Monday, November 25, 2019

Mike Jackson: the secret lives of light

Mike Jackson, yellow study #2, 2019

Some call it painting with light, others call it making luminograms, and still others don't bother with a proper name for it, they just go into the darkroom and fool around until somehow, against all odds, they manage to do it.  It's not easy.  We've tried before to describe how Mike Jackson proceeds, first in 2015 and again in 2016, but according mail from readers we've come up short.  It's just too difficult to describe unless you have a darkroom, good lightbulbs, proper chemistry, tons of photo paper that you can run tests on and waste, lots of time, and a vigorous imagination - which in this digital era limits prospective students to quite a small number.  For a start, if you want to try it yourself, I would think of employing scrims, gobos, fans, and hand-waving, but this is not an authorized recommendation: the thoughtful man who is redefining luminograms for the modern age has remained mum.  This leaves him pretty much the whole terrain, so let's see how he's progressing.

The Foley Gallery on Orchard Street in New York has just wrapped up a show of 15 of his recent pictures.  We'll share a few and then comment.

Mike Jackson, yellow study, 2019

Mike JacksonBirdsongSummer 2018, 2018

Mike JacksonBirdsong, Winter #6, 2019

Mike JacksonBirdsong, Summer #20, 2019

Comparing these with the earlier pictures, we immediately note a heaping on of detail, a fecund proliferation of dark and light planes to imply a sense of motion where formerly the surfaces were more unitary and static, and the introduction of delicate white vectors seeking to tie everything together.  The work as a result has become more restless, as if it wanted very badly to tell us something about what it's experiencing, which must be a great deal, but of course it can't.  Light bounces, refracts, gets absorbed, leaks out, carves shadows, it's active.  That's how it speaks.  There's no sense of where it's coming from.  The tension is palpable.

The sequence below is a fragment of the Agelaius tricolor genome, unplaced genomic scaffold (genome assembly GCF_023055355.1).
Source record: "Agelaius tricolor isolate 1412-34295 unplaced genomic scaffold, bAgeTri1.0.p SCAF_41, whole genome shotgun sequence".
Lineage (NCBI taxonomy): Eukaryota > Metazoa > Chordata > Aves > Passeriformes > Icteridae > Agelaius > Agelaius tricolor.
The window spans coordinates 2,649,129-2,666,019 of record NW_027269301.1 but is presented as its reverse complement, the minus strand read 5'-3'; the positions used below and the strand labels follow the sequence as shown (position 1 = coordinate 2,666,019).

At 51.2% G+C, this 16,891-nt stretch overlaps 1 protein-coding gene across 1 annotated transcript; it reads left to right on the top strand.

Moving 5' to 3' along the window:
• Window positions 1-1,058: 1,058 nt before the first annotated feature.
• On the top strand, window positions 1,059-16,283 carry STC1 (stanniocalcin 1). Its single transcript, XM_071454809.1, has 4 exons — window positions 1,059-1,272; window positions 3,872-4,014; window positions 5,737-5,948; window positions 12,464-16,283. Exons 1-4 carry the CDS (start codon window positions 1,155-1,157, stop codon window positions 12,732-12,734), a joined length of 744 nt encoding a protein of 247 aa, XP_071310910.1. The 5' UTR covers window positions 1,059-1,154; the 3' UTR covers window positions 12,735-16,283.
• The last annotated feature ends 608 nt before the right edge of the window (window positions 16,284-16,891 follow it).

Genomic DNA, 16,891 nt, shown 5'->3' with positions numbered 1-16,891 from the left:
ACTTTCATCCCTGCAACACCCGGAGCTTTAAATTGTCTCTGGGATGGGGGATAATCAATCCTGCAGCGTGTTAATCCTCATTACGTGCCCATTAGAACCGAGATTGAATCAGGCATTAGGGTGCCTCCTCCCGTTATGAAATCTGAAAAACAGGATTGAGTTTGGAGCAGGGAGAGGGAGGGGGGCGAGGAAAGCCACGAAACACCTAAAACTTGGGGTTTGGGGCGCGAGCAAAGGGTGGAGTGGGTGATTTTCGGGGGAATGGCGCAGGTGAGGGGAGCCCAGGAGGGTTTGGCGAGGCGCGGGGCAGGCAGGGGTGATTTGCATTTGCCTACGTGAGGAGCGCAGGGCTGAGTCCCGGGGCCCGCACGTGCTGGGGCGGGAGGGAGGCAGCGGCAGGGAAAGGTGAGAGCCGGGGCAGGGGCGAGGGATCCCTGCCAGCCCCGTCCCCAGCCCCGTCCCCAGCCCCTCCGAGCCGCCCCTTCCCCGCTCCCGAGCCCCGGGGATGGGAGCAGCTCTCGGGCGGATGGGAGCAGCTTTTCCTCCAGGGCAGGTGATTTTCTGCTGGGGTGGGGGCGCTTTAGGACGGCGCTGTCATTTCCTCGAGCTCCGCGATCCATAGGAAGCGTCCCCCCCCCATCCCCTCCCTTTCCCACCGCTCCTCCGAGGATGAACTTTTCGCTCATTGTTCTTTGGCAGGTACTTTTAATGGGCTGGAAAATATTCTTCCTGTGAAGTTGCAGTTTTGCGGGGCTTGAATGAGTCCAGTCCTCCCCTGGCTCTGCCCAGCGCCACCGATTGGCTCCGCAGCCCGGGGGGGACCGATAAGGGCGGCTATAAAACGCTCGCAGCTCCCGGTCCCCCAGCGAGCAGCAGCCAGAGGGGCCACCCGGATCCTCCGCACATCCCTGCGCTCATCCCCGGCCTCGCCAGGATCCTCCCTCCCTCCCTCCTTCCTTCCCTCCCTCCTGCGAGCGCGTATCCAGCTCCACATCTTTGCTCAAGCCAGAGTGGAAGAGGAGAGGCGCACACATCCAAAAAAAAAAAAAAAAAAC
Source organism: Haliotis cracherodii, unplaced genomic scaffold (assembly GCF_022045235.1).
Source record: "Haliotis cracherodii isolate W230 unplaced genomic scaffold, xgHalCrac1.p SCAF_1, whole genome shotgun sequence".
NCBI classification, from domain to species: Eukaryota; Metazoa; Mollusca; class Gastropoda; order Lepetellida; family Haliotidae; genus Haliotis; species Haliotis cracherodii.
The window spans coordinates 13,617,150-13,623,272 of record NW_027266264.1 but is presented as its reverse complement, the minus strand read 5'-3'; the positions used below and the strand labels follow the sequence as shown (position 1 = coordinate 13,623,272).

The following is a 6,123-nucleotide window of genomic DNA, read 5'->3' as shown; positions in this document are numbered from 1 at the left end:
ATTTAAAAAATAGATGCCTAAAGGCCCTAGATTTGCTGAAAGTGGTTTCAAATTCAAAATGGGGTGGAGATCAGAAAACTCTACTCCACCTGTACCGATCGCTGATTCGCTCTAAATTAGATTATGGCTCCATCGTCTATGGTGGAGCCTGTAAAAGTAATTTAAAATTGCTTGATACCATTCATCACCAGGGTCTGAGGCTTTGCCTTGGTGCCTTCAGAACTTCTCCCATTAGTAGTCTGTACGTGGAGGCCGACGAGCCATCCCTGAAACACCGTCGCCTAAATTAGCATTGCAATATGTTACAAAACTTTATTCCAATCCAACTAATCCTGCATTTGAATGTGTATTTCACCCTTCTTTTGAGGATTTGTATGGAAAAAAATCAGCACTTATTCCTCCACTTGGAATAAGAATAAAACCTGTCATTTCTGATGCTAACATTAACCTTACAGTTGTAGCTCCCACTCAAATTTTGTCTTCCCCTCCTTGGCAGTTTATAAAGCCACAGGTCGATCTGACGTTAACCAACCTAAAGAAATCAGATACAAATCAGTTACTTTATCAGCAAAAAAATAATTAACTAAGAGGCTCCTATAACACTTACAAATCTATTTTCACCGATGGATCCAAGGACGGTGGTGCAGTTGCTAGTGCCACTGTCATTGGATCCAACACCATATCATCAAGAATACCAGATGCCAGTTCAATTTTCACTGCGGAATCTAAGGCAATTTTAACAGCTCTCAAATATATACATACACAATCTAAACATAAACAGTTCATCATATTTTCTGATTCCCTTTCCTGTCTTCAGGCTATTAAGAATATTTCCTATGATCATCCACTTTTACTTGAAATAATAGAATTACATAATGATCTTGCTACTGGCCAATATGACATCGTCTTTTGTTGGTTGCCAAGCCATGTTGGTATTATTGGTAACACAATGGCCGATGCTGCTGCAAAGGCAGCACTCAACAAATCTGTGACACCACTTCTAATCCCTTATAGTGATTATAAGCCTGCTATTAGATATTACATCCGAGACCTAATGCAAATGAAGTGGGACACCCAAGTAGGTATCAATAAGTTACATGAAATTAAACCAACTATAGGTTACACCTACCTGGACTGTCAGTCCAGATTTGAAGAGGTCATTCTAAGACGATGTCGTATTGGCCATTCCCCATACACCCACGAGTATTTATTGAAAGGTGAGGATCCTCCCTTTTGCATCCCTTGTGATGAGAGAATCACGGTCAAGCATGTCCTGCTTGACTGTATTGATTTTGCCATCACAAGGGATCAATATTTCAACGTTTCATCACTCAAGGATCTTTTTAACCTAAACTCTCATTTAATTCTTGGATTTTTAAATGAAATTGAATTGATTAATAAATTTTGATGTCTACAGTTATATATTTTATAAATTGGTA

From this he produces accidental homages, adding to the richness: the density of pictorial constructs at the center of each image is so supercharged that it becomes nearly gear-like, recalling Italian Futurism, or, to bring it back home, the blurry operation of an early kitchen blender. 

Mike has moved from the Wales of an earlier post to the "deeply historic landscape" (his words) of Wiltshire, England, where contact with the outside world from his darkroom is often limited to the sound of birds chirping, thus his titles.  The prehistoric megaliths of Stonehenge loom nearby as does Lacock Abbey, the 13th century monastery where Fox Talbot in 1835 produced the first photographic negative; this immersion in great moments of human awe and discovery cannot go unnoticed or unfelt by the artist.

Lacock Abbey, cloisters

Wiltshire's wonders don't stop with Jackson, Fox Talbot or Stonehenge, either.  It's also where almost all the Harry Potter movies were made. 

There must be a strange magic in the air.  Jackson's lineage is most distinguished, and it's starting to show.

Friday, November 8, 2019

A virtual ramble through Paris Photo 2019

John Chamberlain, Downtown, chromogenic print, 1989

I will not fool you, dear readers, into thinking I was there while in truth I'm just sitting in a room in New York and the fair opened last night without me (it runs November 7 - 10).  I can only wish.  The beauty of art fairs nowadays of course is you don't really have to go, you can just scroll through the images on your computer.  I've taken advantage of that and I'll share with you the half dozen or so that caught my eye out of perhaps a thousand on display, a ratio of significance.  For the grand majority of photographic works at such fairs will not usually have much to interest us, the non-figurative community, devoted as these fairs are to familiar camera-based tropes of haunted landscapes, glum nudes, shopworn surrealism, subjects of prurient social interest, documentation of marginal lives, typologies, and so on.  You will look in vain for work that accepts the photographic emulsion itself as the site of the artistic act.  Probably because it's so hard to comprehend, there is little attempt to create something out of nothing, of finding the resonant forms that only the most immediate and obdurate materials can provide.  No chemigram, no bleach-etch, no cliché-verre, no cyanotype has found its way into the Grand Palais this year as near as I can tell - though to be fair, and I am fair, a scant few photograms were sighted, and perhaps certain works of a hybrid or invented nature, but not many.